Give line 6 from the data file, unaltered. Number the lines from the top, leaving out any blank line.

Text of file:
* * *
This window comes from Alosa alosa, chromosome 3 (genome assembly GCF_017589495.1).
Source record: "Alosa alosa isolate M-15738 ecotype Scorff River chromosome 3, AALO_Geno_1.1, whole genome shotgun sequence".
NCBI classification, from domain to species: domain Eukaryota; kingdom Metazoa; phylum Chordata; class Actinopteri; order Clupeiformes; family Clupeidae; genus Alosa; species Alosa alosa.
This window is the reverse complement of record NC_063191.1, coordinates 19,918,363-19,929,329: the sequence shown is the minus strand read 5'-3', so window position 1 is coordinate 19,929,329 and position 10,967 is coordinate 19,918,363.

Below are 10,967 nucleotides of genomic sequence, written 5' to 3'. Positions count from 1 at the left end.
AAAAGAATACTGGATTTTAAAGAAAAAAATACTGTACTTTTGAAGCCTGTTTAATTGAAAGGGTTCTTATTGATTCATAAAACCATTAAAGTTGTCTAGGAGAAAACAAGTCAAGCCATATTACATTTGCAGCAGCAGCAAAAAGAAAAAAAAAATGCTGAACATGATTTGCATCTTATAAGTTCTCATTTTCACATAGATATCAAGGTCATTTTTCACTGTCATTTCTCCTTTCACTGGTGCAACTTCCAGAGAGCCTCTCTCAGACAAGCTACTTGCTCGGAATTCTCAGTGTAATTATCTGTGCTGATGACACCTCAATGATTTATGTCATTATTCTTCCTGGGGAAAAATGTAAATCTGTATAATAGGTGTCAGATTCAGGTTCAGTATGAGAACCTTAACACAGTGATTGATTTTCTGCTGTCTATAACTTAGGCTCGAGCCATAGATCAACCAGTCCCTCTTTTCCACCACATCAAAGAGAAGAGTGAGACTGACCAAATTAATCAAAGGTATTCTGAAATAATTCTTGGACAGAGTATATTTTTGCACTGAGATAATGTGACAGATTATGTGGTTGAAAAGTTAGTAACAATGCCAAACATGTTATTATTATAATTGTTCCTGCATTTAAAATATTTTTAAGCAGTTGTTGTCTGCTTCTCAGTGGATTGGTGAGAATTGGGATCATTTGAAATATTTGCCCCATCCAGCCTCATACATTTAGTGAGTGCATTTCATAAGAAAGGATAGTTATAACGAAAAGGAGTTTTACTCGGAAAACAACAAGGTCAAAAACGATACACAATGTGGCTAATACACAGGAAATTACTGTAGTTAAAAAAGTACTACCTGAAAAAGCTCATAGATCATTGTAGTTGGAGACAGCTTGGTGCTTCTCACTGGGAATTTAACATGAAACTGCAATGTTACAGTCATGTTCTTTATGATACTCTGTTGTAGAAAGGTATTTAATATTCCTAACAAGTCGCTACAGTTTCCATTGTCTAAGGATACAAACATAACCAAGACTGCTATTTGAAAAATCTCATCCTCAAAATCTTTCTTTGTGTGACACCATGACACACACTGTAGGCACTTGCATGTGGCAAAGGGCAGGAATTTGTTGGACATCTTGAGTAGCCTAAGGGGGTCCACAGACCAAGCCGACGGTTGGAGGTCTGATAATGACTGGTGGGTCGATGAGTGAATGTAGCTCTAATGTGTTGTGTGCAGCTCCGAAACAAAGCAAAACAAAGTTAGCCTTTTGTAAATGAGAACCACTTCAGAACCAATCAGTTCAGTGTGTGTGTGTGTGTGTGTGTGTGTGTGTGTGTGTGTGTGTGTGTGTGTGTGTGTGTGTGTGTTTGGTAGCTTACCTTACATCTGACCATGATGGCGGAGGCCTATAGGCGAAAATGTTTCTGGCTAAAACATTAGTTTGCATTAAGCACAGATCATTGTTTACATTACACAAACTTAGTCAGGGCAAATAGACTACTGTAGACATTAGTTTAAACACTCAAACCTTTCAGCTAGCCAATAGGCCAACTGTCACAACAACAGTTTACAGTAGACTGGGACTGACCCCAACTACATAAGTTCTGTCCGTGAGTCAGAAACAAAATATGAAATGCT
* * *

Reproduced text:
AAAAGAATACTGGATTTTAAAGAAAAAAATACTGTACTTTTGAAGCCTGTTTAATTGAAAGGGTTCTTATTGATTCATAAAACCATTAAAGTTGTCTAGGAGAAAACAAGTCAAGCCATATTACATTTGCAGCAGCAGCAAAAAGAAAAAAAAAATGCTGAACATGATTTGCATCTTATAAGTTCTCATTTTCACATAGATATCAAGGTCATTTTTCACTGTCATTTCTCCTTTCACTGGTGCAACTTCCAGAGAGCCTCTCTCAGACAAGCTACTTGCTCGGAATTCTCAGTGTAATTATCTGTGCTGATGACACCTCAATGATTTATGTCATTATTCTTCCTGGGGAAAAATGTAAATCTGTATAATAGGTGTCAGATTCAGGTTCAGTATGAGAACCTTAACACAGTGATTGATTTTCTGCTGTCTATAACTTAGGCTCGAGCCATAGATCAACCAGTCCCTCTTTTCCACCACATCAAAGAGAAGAGTGAGACTGACCAAATTAATCAAAGGTATTCTGAAATAATTCTTGGACAGAGTATATTTTTGCACTGAGATAATGTGACAGATTATGTGGTTGAAAAGTTAGTAACAATGCCAAACATGTTATTATTATAATTGTTCCTGCATTTAAAATATTTTTAAGCAGTTGTTGTCTGCTTCTCAGTGGATTGGTGAGAATTGGGATCATTTGAAATATTTGCCCCATCCAGCCTCATACATTTAGTGAGTGCATTTCATAAGAAAGGATAGTTATAACGAAAAGGAGTTTTACTCGGAAAACAACAAGGTCAAAAACGATACACAATGTGGCTAATACACAGGAAATTACTGTAGTTAAAAAAGTACTACCTGAAAAAGCTCATAGATCATTGTAGTTGGAGACAGCTTGGTGCTTCTCACTGGGAATTTAACATGAAACTGCAATGTTACAGTCATGTTCTTTATGATACTCTGTTGTAGAAAGGTATTTAATATTCCTAACAAGTCGCTACAGTTTCCATTGTCTAAGGATACAAACATAACCAAGACTGCTATTTGAAAAATCTCATCCTCAAAATCTTTCTTTGTGTGACACCATGACACACACTGTAGGCACTTGCATGTGGCAAAGGGCAGGAATTTGTTGGACATCTTGAGTAGCCTAAGGGGGTCCACAGACCAAGCCGACGGTTGGAGGTCTGATAATGACTGGTGGGTCGATGAGTGAATGTAGCTCTAATGTGTTGTGTGCAGCTCCGAAACAAAGCAAAACAAAGTTAGCCTTTTGTAAATGAGAACCACTTCAGAACCAATCAGTTCAGTGTGTGTGTGTGTGTGTGTGTGTGTGTGTGTGTGTGTGTGTGTGTGTGTGTGTGTGTGTGTGTTTGGTAGCTTACCTTACATCTGACCATGATGGCGGAGGCCTATAGGCGAAAATGTTTCTGGCTAAAACATTAGTTTGCATTAAGCACAGATCATTGTTTACATTACACAAACTTAGTCAGGGCAAATAGACTACTGTAGACATTAGTTTAAACACTCAAACCTTTCAGCTAGCCAATAGGCCAACTGTCACAACAACAGTTTACAGTAGACTGGGACTGACCCCAACTACATAAGTTCTGTCCGTGAGTCAGAAACAAAATATGAAATGCT